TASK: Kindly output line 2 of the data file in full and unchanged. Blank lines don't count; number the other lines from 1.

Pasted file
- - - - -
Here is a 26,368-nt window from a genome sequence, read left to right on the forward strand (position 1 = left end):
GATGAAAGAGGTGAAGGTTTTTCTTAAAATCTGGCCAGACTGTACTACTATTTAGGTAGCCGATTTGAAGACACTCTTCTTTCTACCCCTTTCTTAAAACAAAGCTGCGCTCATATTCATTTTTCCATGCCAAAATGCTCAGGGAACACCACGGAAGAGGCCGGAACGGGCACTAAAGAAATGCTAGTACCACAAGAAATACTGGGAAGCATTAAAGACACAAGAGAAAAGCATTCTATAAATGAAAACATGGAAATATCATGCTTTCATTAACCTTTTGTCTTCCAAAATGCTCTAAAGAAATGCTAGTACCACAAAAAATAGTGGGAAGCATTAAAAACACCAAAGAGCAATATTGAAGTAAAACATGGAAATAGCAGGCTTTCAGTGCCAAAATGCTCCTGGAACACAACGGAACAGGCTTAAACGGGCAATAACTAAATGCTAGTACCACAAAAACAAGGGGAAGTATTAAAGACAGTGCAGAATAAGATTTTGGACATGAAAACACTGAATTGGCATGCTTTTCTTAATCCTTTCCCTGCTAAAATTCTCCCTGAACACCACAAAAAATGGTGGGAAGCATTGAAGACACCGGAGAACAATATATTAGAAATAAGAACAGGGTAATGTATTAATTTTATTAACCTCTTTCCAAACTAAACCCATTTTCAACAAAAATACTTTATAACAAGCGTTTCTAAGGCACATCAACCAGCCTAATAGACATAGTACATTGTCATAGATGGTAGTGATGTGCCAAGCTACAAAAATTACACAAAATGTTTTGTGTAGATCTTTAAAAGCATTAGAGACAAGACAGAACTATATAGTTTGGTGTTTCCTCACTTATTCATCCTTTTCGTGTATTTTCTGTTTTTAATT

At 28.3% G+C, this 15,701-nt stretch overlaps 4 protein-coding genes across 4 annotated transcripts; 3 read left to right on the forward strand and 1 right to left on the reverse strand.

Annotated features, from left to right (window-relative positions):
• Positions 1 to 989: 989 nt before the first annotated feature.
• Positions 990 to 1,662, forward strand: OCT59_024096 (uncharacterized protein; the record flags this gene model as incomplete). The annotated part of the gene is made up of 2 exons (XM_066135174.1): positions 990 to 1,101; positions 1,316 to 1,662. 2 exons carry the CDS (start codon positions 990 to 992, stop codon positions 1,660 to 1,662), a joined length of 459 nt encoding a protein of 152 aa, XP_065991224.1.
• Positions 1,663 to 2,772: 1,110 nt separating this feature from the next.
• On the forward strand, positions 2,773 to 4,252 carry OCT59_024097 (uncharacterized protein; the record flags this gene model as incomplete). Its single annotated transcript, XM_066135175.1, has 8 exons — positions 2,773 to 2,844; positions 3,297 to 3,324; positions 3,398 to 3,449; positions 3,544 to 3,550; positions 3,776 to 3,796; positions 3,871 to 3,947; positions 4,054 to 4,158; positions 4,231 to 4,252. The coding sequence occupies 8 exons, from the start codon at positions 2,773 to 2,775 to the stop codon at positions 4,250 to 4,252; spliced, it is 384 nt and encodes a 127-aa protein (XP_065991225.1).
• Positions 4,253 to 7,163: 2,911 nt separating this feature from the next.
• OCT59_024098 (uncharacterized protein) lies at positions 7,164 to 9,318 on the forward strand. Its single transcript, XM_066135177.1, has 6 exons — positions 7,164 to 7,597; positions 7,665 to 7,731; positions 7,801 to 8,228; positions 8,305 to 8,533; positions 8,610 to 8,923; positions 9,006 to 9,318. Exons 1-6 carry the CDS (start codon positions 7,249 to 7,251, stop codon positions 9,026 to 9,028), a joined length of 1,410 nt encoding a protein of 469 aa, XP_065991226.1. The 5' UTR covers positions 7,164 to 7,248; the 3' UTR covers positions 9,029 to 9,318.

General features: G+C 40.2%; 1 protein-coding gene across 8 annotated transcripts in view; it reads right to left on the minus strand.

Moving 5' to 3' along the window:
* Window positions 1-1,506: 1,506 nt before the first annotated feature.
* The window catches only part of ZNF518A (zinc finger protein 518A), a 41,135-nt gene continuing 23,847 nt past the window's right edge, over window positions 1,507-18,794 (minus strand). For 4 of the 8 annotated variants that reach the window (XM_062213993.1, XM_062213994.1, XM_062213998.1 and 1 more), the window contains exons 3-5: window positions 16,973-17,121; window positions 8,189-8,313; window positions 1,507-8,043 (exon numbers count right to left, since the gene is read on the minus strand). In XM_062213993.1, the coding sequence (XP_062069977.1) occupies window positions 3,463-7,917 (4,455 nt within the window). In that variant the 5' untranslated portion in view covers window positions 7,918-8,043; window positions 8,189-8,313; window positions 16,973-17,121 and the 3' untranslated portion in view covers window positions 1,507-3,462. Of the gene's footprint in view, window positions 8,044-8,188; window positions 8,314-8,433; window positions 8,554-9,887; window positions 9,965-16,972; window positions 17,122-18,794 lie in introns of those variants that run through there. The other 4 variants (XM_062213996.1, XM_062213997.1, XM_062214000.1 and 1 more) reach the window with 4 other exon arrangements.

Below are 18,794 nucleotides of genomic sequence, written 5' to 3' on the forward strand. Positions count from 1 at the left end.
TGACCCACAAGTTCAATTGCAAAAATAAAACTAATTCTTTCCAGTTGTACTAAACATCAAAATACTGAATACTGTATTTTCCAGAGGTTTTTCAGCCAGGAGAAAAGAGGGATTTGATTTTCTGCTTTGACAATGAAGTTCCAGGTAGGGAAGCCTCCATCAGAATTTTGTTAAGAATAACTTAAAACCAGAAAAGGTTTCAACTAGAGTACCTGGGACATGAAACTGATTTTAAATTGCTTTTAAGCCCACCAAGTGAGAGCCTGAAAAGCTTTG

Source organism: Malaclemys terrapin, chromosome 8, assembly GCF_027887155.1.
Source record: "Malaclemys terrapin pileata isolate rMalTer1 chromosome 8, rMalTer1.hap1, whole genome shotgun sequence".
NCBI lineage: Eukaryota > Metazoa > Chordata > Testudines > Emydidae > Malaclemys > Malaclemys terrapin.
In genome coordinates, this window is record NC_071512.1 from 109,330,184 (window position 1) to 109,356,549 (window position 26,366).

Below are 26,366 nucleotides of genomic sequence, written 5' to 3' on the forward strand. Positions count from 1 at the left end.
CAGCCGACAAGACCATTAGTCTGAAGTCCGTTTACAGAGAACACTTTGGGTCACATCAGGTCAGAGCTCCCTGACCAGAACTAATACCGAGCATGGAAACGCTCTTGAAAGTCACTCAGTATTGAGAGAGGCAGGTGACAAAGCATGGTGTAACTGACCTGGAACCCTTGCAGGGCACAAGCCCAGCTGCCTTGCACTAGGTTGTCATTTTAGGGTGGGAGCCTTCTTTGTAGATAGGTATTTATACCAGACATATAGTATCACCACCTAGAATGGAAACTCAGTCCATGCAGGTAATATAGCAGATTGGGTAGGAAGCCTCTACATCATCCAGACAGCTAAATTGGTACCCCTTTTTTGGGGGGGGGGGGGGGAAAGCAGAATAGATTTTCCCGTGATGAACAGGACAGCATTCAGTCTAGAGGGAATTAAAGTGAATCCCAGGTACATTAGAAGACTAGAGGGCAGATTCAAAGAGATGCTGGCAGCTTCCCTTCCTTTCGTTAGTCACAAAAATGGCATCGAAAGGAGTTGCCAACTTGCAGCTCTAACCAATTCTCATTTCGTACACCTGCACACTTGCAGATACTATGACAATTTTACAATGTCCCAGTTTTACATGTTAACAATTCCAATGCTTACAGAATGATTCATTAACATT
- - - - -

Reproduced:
GATGAAAGAGGTGAAGGTTTTTCTTAAAATCTGGCCAGACTGTACTACTATTTAGGTAGCCGATTTGAAGACACTCTTCTTTCTACCCCTTTCTTAAAACAAAGCTGCGCTCATATTCATTTTTCCATGCCAAAATGCTCAGGGAACACCACGGAAGAGGCCGGAACGGGCACTAAAGAAATGCTAGTACCACAAGAAATACTGGGAAGCATTAAAGACACAAGAGAAAAGCATTCTATAAATGAAAACATGGAAATATCATGCTTTCATTAACCTTTTGTCTTCCAAAATGCTCTAAAGAAATGCTAGTACCACAAAAAATAGTGGGAAGCATTAAAAACACCAAAGAGCAATATTGAAGTAAAACATGGAAATAGCAGGCTTTCAGTGCCAAAATGCTCCTGGAACACAACGGAACAGGCTTAAACGGGCAATAACTAAATGCTAGTACCACAAAAACAAGGGGAAGTATTAAAGACAGTGCAGAATAAGATTTTGGACATGAAAACACTGAATTGGCATGCTTTTCTTAATCCTTTCCCTGCTAAAATTCTCCCTGAACACCACAAAAAATGGTGGGAAGCATTGAAGACACCGGAGAACAATATATTAGAAATAAGAACAGGGTAATGTATTAATTTTATTAACCTCTTTCCAAACTAAACCCATTTTCAACAAAAATACTTTATAACAAGCGTTTCTAAGGCACATCAACCAGCCTAATAGACATAGTACATTGTCATAGATGGTAGTGATGTGCCAAGCTACAAAAATTACACAAAATGTTTTGTGTAGATCTTTAAAAGCATTAGAGACAAGACAGAACTATATAGTTTGGTGTTTCCTCACTTATTCATCCTTTTCGTGTATTTTCTGTTTTTAATT